Facing additional pressures at home and abroad, the schedule of Bashar Assad, Syria's president, is particularly busy these days. There is much to do and time is of the essence. Timing, however, does not seem to work.
For example, Mr. Assad had planned to head his country's delegation to the United Nations summit last month. While restlessness was growing in Damascus, Mr. Assad could have benefited from a visit that was designed to ease Syria's international isolation and show the 40-year-old president as a young reformist Arab ruler. But timing did not work. Following unwelcoming signals from Washington and increasing turmoil at home, Mr. Assad was forced to stay behind.
The February assassination of former Lebanese Prime Minister Rafiq Hariri appeared to have come closer to Mr. Assad's own door. Detlev Mehlis, the chief U.N. investigator who was appointed to investigate the murder, had already pointed fingers at four pro-Syrian Lebanese security officials as suspects. Now, with the help of the French and other secret services, he is pointing another finger straight to Damascus and possibly to the presidential palace itself.
Meanwhile, on the domestic front, Syria saw the publication of a poverty study conducted by the Syrian Central Bureau of Statistics and the United Nations Development Program. The study categorized 30 percent of Syria's 18.3 million people as poor and said that 2.2 million were unable to ensure their own basic needs. It was joined by an International Monetary Fund report released last week. The IMF warned that unless significant reform is introduced, Syria may get "locked in a cycle of financial volatility, fiscal deterioration, low growth, and rising unemployment."
Since the beginning of his tenure in June 2000, Mr. Assad has little to show to his credit. Following the collapse of Iraq, Syria lost not only its remaining Ba'athist ally, but also a significant source of income that came, partly, due to its involvement with the oil-for-food scheme. Mr. Assad's perceived lack of ability to curb international pressures has caused Syria to unilaterally withdraw and lose much of his grip over Lebanon, creating a severe financial and prestige crisis in the ranks of the Syrian army. But that withdrawal, unlike the Israeli withdrawal of Ariel Sharon from Gaza, has brought little international credit to Mr. Assad. On the contrary, Syria's lack of ability (or will) to control its border with Iraq has not only showed its weakness but also further heightened the level of American frustration with Syria. Zalmay Khalilzad, the U.S. ambassador to Iraq, said recently that the United States's "patience [with Syria] is running out" and that other options will be considered should Syria fail to take matters into its own hands.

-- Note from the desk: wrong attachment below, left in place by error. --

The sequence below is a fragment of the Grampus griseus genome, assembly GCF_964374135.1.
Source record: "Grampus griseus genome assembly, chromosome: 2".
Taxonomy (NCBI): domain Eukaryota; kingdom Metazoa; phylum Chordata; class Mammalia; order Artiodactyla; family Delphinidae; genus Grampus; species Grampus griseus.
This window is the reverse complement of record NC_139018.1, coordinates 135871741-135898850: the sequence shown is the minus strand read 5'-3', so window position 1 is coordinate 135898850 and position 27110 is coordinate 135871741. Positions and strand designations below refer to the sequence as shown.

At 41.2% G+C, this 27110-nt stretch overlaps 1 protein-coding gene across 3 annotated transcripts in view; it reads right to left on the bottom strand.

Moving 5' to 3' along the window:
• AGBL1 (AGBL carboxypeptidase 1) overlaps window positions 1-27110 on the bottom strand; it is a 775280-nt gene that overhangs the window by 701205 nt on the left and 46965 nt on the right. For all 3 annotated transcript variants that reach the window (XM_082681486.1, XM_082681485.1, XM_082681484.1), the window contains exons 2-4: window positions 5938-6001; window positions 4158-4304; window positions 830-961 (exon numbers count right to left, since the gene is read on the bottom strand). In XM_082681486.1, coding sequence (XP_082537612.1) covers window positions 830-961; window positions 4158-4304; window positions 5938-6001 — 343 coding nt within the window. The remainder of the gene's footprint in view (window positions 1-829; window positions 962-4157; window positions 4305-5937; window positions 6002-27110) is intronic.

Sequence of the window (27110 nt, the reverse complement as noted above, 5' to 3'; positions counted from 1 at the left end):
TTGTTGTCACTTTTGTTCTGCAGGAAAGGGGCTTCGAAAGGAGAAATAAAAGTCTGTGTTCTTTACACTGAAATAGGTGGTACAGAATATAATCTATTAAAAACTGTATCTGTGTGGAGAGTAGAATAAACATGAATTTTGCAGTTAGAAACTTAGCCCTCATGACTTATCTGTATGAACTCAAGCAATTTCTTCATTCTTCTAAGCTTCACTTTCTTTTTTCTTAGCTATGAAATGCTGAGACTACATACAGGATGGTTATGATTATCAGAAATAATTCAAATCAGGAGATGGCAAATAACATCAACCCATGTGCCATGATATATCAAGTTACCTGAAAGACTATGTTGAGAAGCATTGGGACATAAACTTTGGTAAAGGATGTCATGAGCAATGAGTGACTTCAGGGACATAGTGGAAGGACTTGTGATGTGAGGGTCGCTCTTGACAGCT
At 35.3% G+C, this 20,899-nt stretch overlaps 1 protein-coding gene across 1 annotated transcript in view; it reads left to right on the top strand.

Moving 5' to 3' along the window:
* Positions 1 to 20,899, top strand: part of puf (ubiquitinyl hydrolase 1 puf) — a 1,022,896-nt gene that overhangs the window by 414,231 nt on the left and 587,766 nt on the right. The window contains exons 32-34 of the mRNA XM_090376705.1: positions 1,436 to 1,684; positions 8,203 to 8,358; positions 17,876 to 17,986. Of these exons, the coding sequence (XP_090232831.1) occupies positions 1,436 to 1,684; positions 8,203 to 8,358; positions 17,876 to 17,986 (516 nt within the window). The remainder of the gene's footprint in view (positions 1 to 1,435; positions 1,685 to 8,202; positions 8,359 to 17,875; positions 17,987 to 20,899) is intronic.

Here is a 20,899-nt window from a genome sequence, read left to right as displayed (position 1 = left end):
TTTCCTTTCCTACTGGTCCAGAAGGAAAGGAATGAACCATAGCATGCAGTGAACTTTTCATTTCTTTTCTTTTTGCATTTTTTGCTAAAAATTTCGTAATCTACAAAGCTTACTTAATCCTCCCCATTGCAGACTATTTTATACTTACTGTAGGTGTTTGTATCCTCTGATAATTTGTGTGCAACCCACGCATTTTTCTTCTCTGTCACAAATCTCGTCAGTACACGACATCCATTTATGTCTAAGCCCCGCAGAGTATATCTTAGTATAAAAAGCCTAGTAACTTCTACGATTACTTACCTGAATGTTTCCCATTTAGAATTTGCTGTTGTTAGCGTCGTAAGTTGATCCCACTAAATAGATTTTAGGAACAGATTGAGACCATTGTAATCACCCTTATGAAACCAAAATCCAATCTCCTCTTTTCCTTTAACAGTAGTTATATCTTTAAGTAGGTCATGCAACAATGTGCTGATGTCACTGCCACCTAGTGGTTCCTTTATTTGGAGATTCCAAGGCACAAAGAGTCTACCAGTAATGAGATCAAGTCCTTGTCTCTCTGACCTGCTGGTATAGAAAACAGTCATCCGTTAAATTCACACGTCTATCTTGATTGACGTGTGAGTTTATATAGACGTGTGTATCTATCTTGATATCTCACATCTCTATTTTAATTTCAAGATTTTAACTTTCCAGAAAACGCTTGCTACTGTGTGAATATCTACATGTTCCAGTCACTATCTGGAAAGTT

This, of course, is making some old Ba'athist stagers desperately unhappy with their eye-doctor-turned-president. Some have already decided to abandon ship. Asif Shawkat, the head of the Syrian military intelligence and a brother-in-law of the Syrian president, flew to Paris accompanied by his wife and children. Mr. Shawkat reportedly is one of the people wanted by the U.N. team for questioning over the Hariri murder. Mr. Shawkat can join another Syrian intelligence colonel who allegedly defected to France with information about the explosives that killed Hariri and about tape recordings that were recently transferred to hands of the U.N. investigation team.
Mr. Shawkat's testimony has the potential to seal the fate of the Assad regime. Not only is he related to Mr. Assad, but he has been heavily involved in the intimate planning and implementing of each spoiling action undertaken by the regime. Mr. Shawkat ran a front company during oil-for-food scandal (Mr. Shawkat was the CFO of the Bhaha Import Export Company) and he took the reins of Syrian intelligence from General Hassan Khalil following the assassination of Hariri. He is perhaps the most pivotal member of the Syrian government with the most intimate knowledge of Syrian secrets.
"In Damascus, fear is now in the camp of power, the camp of Bashar," said a senior official to The Washington Post. Following decades of tight Ba'athist control, the fear factor appears to have moved closer to the Ba'athist camp itself. And the Syrian opposition can sense that.
The Syrian opposition, a term that was a misnomer just two years ago, has now over 20 visible outlets with an increasing number of political activists who meet regularly inside and outside Syria. The Syrian Democratic Coalition — a group of ten Syrian opposition organization led by Farid Ghadry, has just announced the convening of the largest opposition conference in Europe. In a location yet to be announced, 20 Syrian groups will convene to unveil a draft of a new constitution, a registry for Syrians who are interested to vote and the establishment of a parliament-in-exile.
These developments already indicate that the Assad regime is losing steam and may approach a tipping point that could potentially change the balance of power in Syria. The United States should sit tight as Mr. Assad, caught in a trap of his own making, will struggle to give answers to the U.N. prosecutor on the one hand and to his growing circle of critics on the other. Again, Mr. Assad may be forced to stay behind. In the mean-time, the United States and Europe should open their ears to hear the new Syrian voices. They may be more important than you may think.
Nir Boms is the vice president of the Center for Freedom in the Middle East.